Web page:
;; oh for fuck's sake
(map #(if (= 0 (mod % 3)) "Fizz" %) (range 1 101)) ;-> (1 2 "Fizz" 4 5 "Fizz" 7 8 "Fizz" 10 11 "Fizz" 13 14 "Fizz" 16 17 "Fizz" 19 20 "Fizz" 22 23 "Fizz" 25 26 "Fizz" ...)

;; payday
(map #(case (= 0 (mod % 3)) "Fizz" (= 0 (mod % 5)) "Buzz" %) (range 1 101))
;; IllegalArgumentException No matching clause: false  user/eval1234/fn--1235 (NO_SOURCE_FILE:1)

;; ok, I always screw that up
(map #(cond (= 0 (mod % 3)) "Fizz" (= 0 (mod % 5)) "Buzz" %) (range 1 101))
;; CompilerException java.lang.IllegalArgumentException: cond requires an even number of forms, compiling:(NO_SOURCE_PATH:1:7) 

;; twice usually
(map #(cond (= 0 (mod % 3)) "Fizz" (= 0 (mod % 5)) "Buzz" :else %) (range 1 101)) 
;-> (1 2 "Fizz" 4 "Buzz" "Fizz" 7 8 "Fizz" "Buzz" 11 "Fizz" 13 14 "Fizz" 16 17 "Fizz" 19 "Buzz" "Fizz" 22 23 "Fizz" "Buzz" 26 "Fizz" ...)

;; Bwahhahhhahhh! No, Mr Bond, I expect you to die.

;; And now, for the tricky bit of the problem, we unsheathe the
;; superweapon, copy-and-paste-driven development
(map #(cond (or (= 0 (mod % 3)) (= 0 (mod % 3))) "FizzBuzz" (= 0 (mod % 5)) "Buzz" :else %) (range 1 101)) 
;-> (1 2 "FizzBuzz" 4 "Buzz" "FizzBuzz" 7 8 "FizzBuzz" "Buzz" 11 "FizzBuzz" 13 14 "FizzBuzz" 16 17 "FizzBuzz" 19 "Buzz" "FizzBuzz" 22 23 "FizzBuzz" "Buzz" 26 "FizzBuzz" ...)

;; hmmm
(map #(cond (and (= 0 (mod % 3)) (= 0 (mod % 3))) "FizzBuzz" (= 0 (mod % 5)) "Buzz" :else %) (range 1 101)) 
;-> (1 2 "FizzBuzz" 4 "Buzz" "FizzBuzz" 7 8 "FizzBuzz" "Buzz" 11 "FizzBuzz" 13 14 "FizzBuzz" 16 17 "FizzBuzz" 19 "Buzz" "FizzBuzz" 22 23 "FizzBuzz" "Buzz" 26 "FizzBuzz" ...)

;; still wrong
(map #(cond (and (= 0 (mod % 3)) (= 0 (mod % 5))) "FizzBuzz" (= 0 (mod % 5)) "Buzz" :else %) (range 1 101)) 
;-> (1 2 3 4 "Buzz" 6 7 8 9 "Buzz" 11 12 13 14 "FizzBuzz" 16 17 18 19 "Buzz" 21 22 23 24 "Buzz" 26 27 ...)

;; aargh, where did the fizzes go?
(map #(cond (and (= 0 (mod % 3)) (= 0 (mod % 5))) "FizzBuzz" (= 0 (mod % 3)) "Fizz" (= 0 (mod % 5)) "Buzz" :else %) (range 1 101)) 
;-> (1 2 "Fizz" 4 "Buzz" "Fizz" 7 8 "Fizz" "Buzz" 11 "Fizz" 13 14 "FizzBuzz" 16 17 "Fizz" 19 "Buzz" "Fizz" 22 23 "Fizz" "Buzz" 26 "Fizz" ...)

;; Wahey! That looks done. Three minutes.

;; And now, pretending you're not a filthy hacker driven development:
(map 
 #(cond (and (= 0 (mod % 3)) (= 0 (mod % 5))) "FizzBuzz" 
        (= 0 (mod % 3)) "Fizz" 
        (= 0 (mod % 5)) "Buzz" 
        :else %) (range 1 101)) 
;-> (1 2 "Fizz" 4 "Buzz" "Fizz" 7 8 "Fizz" "Buzz" 11 "Fizz" 13 14 "FizzBuzz" 16 17 "Fizz" 19 "Buzz" "Fizz" 22 23 "Fizz" "Buzz" 26 "Fizz" ...)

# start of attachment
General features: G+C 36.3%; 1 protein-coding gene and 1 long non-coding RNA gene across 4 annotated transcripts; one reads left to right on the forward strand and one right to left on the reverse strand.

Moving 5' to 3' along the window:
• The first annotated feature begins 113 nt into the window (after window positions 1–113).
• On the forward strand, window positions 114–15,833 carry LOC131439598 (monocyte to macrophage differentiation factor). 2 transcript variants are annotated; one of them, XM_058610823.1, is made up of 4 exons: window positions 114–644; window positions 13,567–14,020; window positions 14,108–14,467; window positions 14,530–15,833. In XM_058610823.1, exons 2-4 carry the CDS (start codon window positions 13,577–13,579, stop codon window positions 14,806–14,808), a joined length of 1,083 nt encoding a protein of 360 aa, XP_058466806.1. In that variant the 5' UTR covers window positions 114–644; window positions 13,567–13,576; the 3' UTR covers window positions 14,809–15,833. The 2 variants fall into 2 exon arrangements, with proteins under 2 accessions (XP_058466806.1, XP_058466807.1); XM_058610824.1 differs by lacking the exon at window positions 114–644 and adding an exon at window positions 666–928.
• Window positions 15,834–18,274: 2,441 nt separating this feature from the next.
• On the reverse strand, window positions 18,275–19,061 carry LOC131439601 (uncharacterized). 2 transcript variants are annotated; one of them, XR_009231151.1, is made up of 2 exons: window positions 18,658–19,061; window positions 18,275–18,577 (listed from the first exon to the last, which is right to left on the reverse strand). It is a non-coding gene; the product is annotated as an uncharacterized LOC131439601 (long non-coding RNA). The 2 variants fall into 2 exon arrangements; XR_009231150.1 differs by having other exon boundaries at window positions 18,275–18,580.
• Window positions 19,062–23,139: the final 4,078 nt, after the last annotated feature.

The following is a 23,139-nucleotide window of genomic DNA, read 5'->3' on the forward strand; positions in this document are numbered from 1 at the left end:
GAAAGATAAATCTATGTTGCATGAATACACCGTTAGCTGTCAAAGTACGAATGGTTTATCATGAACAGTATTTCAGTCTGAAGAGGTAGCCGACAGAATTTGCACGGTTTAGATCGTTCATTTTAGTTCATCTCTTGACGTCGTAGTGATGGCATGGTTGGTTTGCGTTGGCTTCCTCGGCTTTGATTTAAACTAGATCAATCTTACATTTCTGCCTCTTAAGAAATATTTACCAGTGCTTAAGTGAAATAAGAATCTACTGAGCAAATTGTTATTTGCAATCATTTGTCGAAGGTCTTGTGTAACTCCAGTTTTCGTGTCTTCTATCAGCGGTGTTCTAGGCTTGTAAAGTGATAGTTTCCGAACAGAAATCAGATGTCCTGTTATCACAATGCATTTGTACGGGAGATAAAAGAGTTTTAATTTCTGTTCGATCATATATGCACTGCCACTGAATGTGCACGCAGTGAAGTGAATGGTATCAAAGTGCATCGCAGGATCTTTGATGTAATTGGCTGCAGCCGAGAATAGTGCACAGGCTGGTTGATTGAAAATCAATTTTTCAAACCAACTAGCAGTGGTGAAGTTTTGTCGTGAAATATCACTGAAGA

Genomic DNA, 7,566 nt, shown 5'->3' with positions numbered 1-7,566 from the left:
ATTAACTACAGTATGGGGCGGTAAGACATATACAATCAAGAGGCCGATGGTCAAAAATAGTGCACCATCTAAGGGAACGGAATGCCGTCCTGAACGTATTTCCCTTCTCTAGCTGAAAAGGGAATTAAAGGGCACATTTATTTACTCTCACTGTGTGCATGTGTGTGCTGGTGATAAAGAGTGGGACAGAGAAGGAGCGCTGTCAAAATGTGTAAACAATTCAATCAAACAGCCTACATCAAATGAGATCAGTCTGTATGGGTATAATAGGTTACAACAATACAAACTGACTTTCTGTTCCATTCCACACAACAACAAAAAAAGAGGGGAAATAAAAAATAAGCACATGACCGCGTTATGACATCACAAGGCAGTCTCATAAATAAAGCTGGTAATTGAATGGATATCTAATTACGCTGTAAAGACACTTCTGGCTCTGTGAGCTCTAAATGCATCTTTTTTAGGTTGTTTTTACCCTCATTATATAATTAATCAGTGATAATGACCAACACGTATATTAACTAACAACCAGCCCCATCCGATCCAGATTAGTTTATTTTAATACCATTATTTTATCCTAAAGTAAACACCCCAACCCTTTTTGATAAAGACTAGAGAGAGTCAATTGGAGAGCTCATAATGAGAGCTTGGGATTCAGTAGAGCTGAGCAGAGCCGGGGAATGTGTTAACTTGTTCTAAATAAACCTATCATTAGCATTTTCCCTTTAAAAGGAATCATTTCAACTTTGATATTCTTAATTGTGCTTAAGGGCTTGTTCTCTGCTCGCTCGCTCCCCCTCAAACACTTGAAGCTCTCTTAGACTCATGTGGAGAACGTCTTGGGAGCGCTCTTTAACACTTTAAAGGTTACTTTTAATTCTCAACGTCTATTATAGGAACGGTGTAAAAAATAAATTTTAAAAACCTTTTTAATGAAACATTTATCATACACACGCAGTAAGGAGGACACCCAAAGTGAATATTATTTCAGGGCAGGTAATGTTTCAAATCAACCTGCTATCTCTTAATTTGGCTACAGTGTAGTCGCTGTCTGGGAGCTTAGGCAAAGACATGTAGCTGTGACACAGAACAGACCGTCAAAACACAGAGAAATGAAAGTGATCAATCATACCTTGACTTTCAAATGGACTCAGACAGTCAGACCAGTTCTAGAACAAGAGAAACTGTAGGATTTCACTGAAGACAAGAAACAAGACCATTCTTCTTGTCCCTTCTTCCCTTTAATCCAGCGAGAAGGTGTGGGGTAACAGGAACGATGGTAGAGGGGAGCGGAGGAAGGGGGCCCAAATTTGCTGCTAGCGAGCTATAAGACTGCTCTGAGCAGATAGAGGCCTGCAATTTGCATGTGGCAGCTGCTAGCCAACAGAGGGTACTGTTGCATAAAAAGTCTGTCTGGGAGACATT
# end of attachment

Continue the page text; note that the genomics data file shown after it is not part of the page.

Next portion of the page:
(defn divides? [n m] (= 0 (mod n m)))
(divides? 3 15) ;-> false

;; sigh
(defn divides? [n m] (= 0 (mod m n)))
(divides? 3 15) ;-> true
(divides? 15 3) ;-> false
;; rah!

;; and so, behold: beauty is truth, and truth, beauty
(map 
 #(cond (divides? 15 %) "FizzBuzz" 
        (divides? 3 %)  "Fizz" 
        (divides? 5 %)  "Buzz" 
        :else %) (range 1 101)) 
;-> (1 2 "Fizz" 4 "Buzz" "Fizz" 7 8 "Fizz" "Buzz" 11 "Fizz" 13 14 "FizzBuzz" 16 17 "Fizz" 19 "Buzz" "Fizz" 22 23 "Fizz" "Buzz" 26 "Fizz" ...)

;; finally, smugness driven development:
(def fizzbuzz
  (map 
   #(cond (divides? 15 %) "FizzBuzz" 
          (divides? 3 %)  "Fizz" 
          (divides? 5 %)  "Buzz" 
          :else %) (map inc (range))))

;; There are those who would call this 'premature abstraction', but they deserve not the names of men.
(print (take 100 fizzbuzz))
;; (1 2 Fizz 4 Buzz Fizz 7 8 Fizz Buzz 11 Fizz 13 14 FizzBuzz 16 17 Fizz 19 Buzz Fizz 22 23 Fizz Buzz 26 Fizz ...)

;; And I suppose a regression test would be nice, if I'm trying to
;; give some sort of professional impression:
(= 
 (take 27 fizzbuzz)
 (list 1 2 "Fizz" 4 "Buzz" "Fizz" 7 8 "Fizz" "Buzz" 
       11 "Fizz" 13 14 "FizzBuzz" 16 17 "Fizz" 19 "Buzz"
       "Fizz" 22 23 "Fizz" "Buzz" 26 "Fizz"))

;; And some paranoid checks, if I'm going to put this travesty on my blog:
(count (filter #(= "Fizz" %) (take 1000 fizzbuzz))) ; -> 267
(count (filter #(= "FizzBuzz" %) (take 1000 fizzbuzz))) ;-> 66
(count (filter #(= "Buzz" %) (take 1000 fizzbuzz))) ;-> 134

(* (+ 134 66) 5) ;-> 1000
(* (+ 267 66) 3) ;-> 999

;; bah, that's close enough for government work. I declare myself
;; done. Three minutes of flail and two minutes of tidying up and
;; checking it works.

;; So my question to the wider community is: Does my three minutes of
;; flailing trying to remember the semantics of my favourite language
;; (which I can perfectly imagine looking dreadful at an interview)
;; count as a fail or a pass?

;; In a previously unknown assembly language, but given a library to
;; print numbers on the screen, I can imagine taking half an hour to
;; get this working. Without the library, it's a research project.

;; And obviously, if I tried to do it in Haskell, I'd have to spend
;; three weeks remembering what a monad was in order to print the
;; damned thing out, but at least the type system would magically
;; guarantee the correctness of the final program.

;; In other words, is fizzbuzz really actually quite hard, or is
;; everyone out there a complete idiot?






Monday, May 12, 2014

Planes in Space : Checking by Hand


;; Ok, so I reckon:

(defn regions [n m]
  (cond (= n 1) (list m (inc m))
        (= m 0) (concat (repeat n 0) '(1))
        :else (map + 
                   (regions n (dec m))
                   (concat '(0) (regions (dec n) (dec m))) 
                   (concat (regions (dec n) (dec m)) '(0)))))

;; In fact, I reckon that I can prove it. 

;; It's quite easy to prove something that isn't true. Usually when